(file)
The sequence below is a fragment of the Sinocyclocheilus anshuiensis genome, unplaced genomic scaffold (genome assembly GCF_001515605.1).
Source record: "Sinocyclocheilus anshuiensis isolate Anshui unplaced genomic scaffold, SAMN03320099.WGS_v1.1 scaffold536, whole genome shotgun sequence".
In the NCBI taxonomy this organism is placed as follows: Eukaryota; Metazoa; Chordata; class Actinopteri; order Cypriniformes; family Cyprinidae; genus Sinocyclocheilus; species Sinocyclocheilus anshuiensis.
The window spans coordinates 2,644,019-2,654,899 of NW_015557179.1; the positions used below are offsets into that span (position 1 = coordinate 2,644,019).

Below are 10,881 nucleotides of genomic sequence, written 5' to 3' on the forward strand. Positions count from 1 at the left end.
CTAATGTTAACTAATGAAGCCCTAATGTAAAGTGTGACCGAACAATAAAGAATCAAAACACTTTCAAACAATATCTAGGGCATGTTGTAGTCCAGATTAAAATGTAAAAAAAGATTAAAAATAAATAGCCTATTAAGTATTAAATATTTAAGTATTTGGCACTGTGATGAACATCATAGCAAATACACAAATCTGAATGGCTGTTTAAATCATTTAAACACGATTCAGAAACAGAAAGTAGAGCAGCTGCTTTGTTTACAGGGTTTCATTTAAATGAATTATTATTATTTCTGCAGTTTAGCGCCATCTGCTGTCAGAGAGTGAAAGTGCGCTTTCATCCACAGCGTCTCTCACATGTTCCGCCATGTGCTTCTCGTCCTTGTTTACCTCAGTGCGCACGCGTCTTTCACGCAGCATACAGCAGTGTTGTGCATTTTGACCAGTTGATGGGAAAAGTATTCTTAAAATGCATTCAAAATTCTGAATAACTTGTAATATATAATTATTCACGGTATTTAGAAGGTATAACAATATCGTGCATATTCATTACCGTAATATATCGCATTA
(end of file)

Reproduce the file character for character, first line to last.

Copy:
The sequence below is a fragment of the Sinocyclocheilus anshuiensis genome, unplaced genomic scaffold (genome assembly GCF_001515605.1).
Source record: "Sinocyclocheilus anshuiensis isolate Anshui unplaced genomic scaffold, SAMN03320099.WGS_v1.1 scaffold536, whole genome shotgun sequence".
In the NCBI taxonomy this organism is placed as follows: Eukaryota; Metazoa; Chordata; class Actinopteri; order Cypriniformes; family Cyprinidae; genus Sinocyclocheilus; species Sinocyclocheilus anshuiensis.
The window spans coordinates 2,644,019-2,654,899 of NW_015557179.1; the positions used below are offsets into that span (position 1 = coordinate 2,644,019).

Below are 10,881 nucleotides of genomic sequence, written 5' to 3' on the forward strand. Positions count from 1 at the left end.
CTAATGTTAACTAATGAAGCCCTAATGTAAAGTGTGACCGAACAATAAAGAATCAAAACACTTTCAAACAATATCTAGGGCATGTTGTAGTCCAGATTAAAATGTAAAAAAAGATTAAAAATAAATAGCCTATTAAGTATTAAATATTTAAGTATTTGGCACTGTGATGAACATCATAGCAAATACACAAATCTGAATGGCTGTTTAAATCATTTAAACACGATTCAGAAACAGAAAGTAGAGCAGCTGCTTTGTTTACAGGGTTTCATTTAAATGAATTATTATTATTTCTGCAGTTTAGCGCCATCTGCTGTCAGAGAGTGAAAGTGCGCTTTCATCCACAGCGTCTCTCACATGTTCCGCCATGTGCTTCTCGTCCTTGTTTACCTCAGTGCGCACGCGTCTTTCACGCAGCATACAGCAGTGTTGTGCATTTTGACCAGTTGATGGGAAAAGTATTCTTAAAATGCATTCAAAATTCTGAATAACTTGTAATATATAATTATTCACGGTATTTAGAAGGTATAACAATATCGTGCATATTCATTACCGTAATATATCGCATTA